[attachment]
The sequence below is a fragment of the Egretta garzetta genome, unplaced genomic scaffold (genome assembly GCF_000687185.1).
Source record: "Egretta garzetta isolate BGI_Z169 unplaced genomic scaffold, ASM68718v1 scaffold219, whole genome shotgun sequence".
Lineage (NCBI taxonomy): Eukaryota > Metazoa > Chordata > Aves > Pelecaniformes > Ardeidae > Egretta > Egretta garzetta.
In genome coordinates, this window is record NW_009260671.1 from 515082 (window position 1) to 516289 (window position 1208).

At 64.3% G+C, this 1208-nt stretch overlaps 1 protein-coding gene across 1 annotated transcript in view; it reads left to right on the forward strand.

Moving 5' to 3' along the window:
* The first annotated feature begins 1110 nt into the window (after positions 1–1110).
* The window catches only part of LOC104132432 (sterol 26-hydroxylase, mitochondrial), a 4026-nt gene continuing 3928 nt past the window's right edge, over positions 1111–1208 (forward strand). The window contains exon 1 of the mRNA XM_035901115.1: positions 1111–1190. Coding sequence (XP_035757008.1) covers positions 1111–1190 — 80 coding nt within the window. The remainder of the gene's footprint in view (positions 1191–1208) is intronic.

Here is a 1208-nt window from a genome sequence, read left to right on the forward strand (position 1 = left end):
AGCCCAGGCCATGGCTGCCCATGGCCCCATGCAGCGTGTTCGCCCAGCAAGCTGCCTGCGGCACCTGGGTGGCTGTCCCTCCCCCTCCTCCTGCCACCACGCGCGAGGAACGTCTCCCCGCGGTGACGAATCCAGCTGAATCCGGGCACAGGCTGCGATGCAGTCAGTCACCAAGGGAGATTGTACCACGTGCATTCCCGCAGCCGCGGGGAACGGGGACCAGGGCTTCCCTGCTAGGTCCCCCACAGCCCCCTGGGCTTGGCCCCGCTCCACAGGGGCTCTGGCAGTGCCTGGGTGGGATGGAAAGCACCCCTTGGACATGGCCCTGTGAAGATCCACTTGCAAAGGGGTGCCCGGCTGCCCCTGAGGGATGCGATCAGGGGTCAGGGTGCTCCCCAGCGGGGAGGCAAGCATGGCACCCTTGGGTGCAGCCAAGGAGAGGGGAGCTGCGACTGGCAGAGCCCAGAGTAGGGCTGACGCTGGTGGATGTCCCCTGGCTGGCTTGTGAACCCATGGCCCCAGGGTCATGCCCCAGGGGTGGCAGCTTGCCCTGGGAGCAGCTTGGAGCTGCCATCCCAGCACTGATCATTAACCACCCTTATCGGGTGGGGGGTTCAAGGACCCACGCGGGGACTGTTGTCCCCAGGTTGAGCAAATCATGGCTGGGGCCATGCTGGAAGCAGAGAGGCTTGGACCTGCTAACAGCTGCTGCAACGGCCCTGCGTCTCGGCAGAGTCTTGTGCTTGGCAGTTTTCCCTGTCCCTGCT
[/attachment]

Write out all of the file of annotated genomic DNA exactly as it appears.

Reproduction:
The sequence below is a fragment of the Egretta garzetta genome, unplaced genomic scaffold (genome assembly GCF_000687185.1).
Source record: "Egretta garzetta isolate BGI_Z169 unplaced genomic scaffold, ASM68718v1 scaffold219, whole genome shotgun sequence".
Lineage (NCBI taxonomy): Eukaryota > Metazoa > Chordata > Aves > Pelecaniformes > Ardeidae > Egretta > Egretta garzetta.
In genome coordinates, this window is record NW_009260671.1 from 515082 (window position 1) to 516289 (window position 1208).

At 64.3% G+C, this 1208-nt stretch overlaps 1 protein-coding gene across 1 annotated transcript in view; it reads left to right on the forward strand.

Moving 5' to 3' along the window:
* The first annotated feature begins 1110 nt into the window (after positions 1–1110).
* The window catches only part of LOC104132432 (sterol 26-hydroxylase, mitochondrial), a 4026-nt gene continuing 3928 nt past the window's right edge, over positions 1111–1208 (forward strand). The window contains exon 1 of the mRNA XM_035901115.1: positions 1111–1190. Coding sequence (XP_035757008.1) covers positions 1111–1190 — 80 coding nt within the window. The remainder of the gene's footprint in view (positions 1191–1208) is intronic.

Here is a 1208-nt window from a genome sequence, read left to right on the forward strand (position 1 = left end):
AGCCCAGGCCATGGCTGCCCATGGCCCCATGCAGCGTGTTCGCCCAGCAAGCTGCCTGCGGCACCTGGGTGGCTGTCCCTCCCCCTCCTCCTGCCACCACGCGCGAGGAACGTCTCCCCGCGGTGACGAATCCAGCTGAATCCGGGCACAGGCTGCGATGCAGTCAGTCACCAAGGGAGATTGTACCACGTGCATTCCCGCAGCCGCGGGGAACGGGGACCAGGGCTTCCCTGCTAGGTCCCCCACAGCCCCCTGGGCTTGGCCCCGCTCCACAGGGGCTCTGGCAGTGCCTGGGTGGGATGGAAAGCACCCCTTGGACATGGCCCTGTGAAGATCCACTTGCAAAGGGGTGCCCGGCTGCCCCTGAGGGATGCGATCAGGGGTCAGGGTGCTCCCCAGCGGGGAGGCAAGCATGGCACCCTTGGGTGCAGCCAAGGAGAGGGGAGCTGCGACTGGCAGAGCCCAGAGTAGGGCTGACGCTGGTGGATGTCCCCTGGCTGGCTTGTGAACCCATGGCCCCAGGGTCATGCCCCAGGGGTGGCAGCTTGCCCTGGGAGCAGCTTGGAGCTGCCATCCCAGCACTGATCATTAACCACCCTTATCGGGTGGGGGGTTCAAGGACCCACGCGGGGACTGTTGTCCCCAGGTTGAGCAAATCATGGCTGGGGCCATGCTGGAAGCAGAGAGGCTTGGACCTGCTAACAGCTGCTGCAACGGCCCTGCGTCTCGGCAGAGTCTTGTGCTTGGCAGTTTTCCCTGTCCCTGCT